Happy New Year! A new year brings a lot of excitement, possiblities, and trepidations. With anything worth fighting for in life, facing down fears and anxieties takes a measure of courage.
For example, this past spring Lori and I visited the California State Capitol in Sacramento to lobby with the National Psoriasis Foundation for a continuation of care bill. Every time I go to the Capitol building I feel quite anxious. But I’m glad I didn’t let that opportunity pass because of my fears.
I’ll need that same courage in the coming months as changes are coming for me in 2018. I will see a new dermatologist. I plan to start phototherapy again. I’m trying to figure a way to work at church a bit less, and write more. The kids have big transitions coming too with the oldest moving on to university, the middle son graduating from high school, and the youngest moving on to senior year and college applications.
I’ll need that same courage in the coming months as changes are coming for me in 2018. I will see a new dermatologist. I plan to start phototherapy again.
I wrote this blog for Everyday Health about how psoriasis taught me to live courageously. I hope it’s an encouragement to you to face your next life challenge or obstacle with a strength of heart.
Living with a chronic illness like psoriasis takes courage. I learned that lesson as a child with psoriasis. The world is a big place for a 9-year-old. That’s when I started using phototherapy to treat psoriasis.
The closest phototherapy light box at the time happened to be about 30 minutes away at the medical center in Oakland, California. My mom, who didn’t drive on the freeway at the time, overcame her fears to take me to light treatments three times a week.
I didn’t really understand what was happening to me. They told me I needed “light treatment,” but that didn’t mean much to me as a kid. My mom dropped me off at the clinic, then headed out to get me a snack.
A nurse escorted me down a long hall through a warehouse area to the box in the back. I took off most of my clothes and put on strange green goggles. Once the nurse turned on the light, I waited until it clicked off.
I felt incredibly anxious the whole time. One time, I needed to go to the bathroom but didn’t know I could walk out of the box. I felt so embarrassed after the treatment that I never wanted to go back. When I got to school — about two hours late — my classmates teased me to no end.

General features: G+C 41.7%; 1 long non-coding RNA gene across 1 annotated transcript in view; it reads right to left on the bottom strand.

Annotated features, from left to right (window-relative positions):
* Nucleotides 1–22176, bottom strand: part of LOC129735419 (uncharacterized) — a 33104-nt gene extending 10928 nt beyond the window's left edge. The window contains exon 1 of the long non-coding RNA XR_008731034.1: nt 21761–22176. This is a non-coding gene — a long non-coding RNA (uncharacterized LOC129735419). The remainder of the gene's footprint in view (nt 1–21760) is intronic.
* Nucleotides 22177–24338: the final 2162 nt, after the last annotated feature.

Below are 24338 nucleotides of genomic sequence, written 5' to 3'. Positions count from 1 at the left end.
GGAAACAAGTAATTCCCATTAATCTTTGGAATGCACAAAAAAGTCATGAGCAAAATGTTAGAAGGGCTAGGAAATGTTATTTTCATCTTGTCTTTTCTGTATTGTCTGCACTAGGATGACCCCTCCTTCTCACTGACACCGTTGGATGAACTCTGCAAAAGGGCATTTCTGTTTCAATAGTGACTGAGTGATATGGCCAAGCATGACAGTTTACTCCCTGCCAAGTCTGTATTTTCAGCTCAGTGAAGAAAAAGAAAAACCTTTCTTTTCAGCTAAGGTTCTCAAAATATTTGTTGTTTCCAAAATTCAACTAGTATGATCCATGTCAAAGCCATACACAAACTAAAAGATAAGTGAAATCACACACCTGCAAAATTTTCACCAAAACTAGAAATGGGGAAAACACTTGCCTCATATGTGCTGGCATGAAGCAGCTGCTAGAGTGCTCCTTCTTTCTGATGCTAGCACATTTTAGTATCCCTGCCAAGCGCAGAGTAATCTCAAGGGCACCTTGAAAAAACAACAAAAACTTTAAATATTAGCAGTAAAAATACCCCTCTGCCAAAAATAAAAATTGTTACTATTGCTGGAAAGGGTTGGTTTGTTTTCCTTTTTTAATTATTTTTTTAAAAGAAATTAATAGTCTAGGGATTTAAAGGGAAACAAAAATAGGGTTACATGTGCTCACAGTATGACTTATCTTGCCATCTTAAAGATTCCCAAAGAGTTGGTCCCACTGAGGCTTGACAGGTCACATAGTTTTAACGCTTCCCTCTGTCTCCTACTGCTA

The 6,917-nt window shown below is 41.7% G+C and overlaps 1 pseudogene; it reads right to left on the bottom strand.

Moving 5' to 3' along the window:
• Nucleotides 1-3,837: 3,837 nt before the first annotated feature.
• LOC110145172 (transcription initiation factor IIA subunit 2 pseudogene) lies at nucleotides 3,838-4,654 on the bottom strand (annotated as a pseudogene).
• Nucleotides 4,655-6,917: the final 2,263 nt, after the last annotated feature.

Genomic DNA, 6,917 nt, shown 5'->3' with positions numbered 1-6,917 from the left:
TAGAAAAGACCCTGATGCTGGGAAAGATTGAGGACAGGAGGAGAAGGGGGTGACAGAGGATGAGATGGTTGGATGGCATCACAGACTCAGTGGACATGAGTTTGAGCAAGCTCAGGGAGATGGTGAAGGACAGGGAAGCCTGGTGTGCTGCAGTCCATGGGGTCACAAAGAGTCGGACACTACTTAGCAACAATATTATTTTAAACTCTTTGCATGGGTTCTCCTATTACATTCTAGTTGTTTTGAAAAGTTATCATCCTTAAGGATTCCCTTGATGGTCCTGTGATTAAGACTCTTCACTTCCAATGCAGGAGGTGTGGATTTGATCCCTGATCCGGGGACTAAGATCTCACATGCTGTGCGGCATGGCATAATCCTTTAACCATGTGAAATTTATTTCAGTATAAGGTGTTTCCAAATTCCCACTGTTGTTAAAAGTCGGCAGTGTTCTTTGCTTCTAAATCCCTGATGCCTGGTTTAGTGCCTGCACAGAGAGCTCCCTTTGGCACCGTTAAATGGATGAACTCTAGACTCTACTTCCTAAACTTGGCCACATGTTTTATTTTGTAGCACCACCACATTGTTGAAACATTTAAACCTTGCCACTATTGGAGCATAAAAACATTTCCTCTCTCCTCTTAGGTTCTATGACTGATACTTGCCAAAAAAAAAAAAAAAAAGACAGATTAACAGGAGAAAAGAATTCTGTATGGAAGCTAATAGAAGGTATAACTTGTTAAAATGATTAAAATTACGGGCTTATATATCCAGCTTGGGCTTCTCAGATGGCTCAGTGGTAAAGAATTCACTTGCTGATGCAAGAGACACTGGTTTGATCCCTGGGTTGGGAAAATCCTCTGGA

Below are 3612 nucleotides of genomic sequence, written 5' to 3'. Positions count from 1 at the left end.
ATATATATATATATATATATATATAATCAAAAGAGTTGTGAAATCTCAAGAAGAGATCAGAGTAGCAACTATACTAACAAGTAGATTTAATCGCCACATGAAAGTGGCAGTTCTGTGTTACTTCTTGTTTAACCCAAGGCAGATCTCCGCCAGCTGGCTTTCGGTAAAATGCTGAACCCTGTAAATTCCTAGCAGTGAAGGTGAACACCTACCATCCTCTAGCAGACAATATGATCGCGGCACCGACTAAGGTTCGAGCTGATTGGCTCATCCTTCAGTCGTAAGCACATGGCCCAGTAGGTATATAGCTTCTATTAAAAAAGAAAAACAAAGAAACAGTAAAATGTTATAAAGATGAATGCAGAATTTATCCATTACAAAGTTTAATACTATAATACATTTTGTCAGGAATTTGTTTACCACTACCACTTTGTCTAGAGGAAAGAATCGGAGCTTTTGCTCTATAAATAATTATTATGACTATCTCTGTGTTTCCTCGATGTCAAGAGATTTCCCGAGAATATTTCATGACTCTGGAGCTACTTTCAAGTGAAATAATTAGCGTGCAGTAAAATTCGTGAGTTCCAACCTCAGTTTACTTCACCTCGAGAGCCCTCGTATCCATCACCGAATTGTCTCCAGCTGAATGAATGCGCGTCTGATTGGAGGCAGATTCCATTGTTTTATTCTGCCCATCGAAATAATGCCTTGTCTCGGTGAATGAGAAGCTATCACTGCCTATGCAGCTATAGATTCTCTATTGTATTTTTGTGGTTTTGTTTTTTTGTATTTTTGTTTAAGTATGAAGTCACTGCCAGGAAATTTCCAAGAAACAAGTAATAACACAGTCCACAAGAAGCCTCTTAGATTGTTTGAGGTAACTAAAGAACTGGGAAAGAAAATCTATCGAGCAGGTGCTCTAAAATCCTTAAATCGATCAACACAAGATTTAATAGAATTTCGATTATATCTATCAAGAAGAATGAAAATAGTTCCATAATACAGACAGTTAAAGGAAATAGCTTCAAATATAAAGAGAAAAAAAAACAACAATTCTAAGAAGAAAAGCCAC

Having psoriasis means more than putting on ointments, going to the clinic for the light box, and seeing my dermatologist. It takes courage to endure what you don’t comprehend, to face the unrelenting bullying and teasing from classmates, and to survive the anxiety and fear of uncertainty.
Having psoriasis means more than putting on ointments, going to the clinic for the light box, and seeing my dermatologist. It takes courage to endure what you don’t comprehend . . .
Taking on Challenges
Courage is not something that was God-given to me at birth. Generally, I am a timid person. I ultimately take on challenges that are before me, but I don’t necessarily look for them. If they find me, my first instinct is to run the other way as fast and as far as I can.
I once talked to a friend about the incredible anxiety I felt before speaking at a conference in England. My mentor wanted me to join the conference, so I felt obligated to go. But I worried about my skin while traveling overseas, about whether I could adjust to the 11-hour time change, and if they would like my presentation.
I looked to my friend to magically tell me something that would take away all the anxiety. He listened to me, then simply stated, “You need courage for your trip to England.”
His statement startled me. I thought I needed to get over whatever I felt, or to pray more. Maybe I could use a pill to calm me down. But I really needed to acknowledge that going to England for the first time to give a talk was just scary for me, just as going into a light box as a child terrified me back then.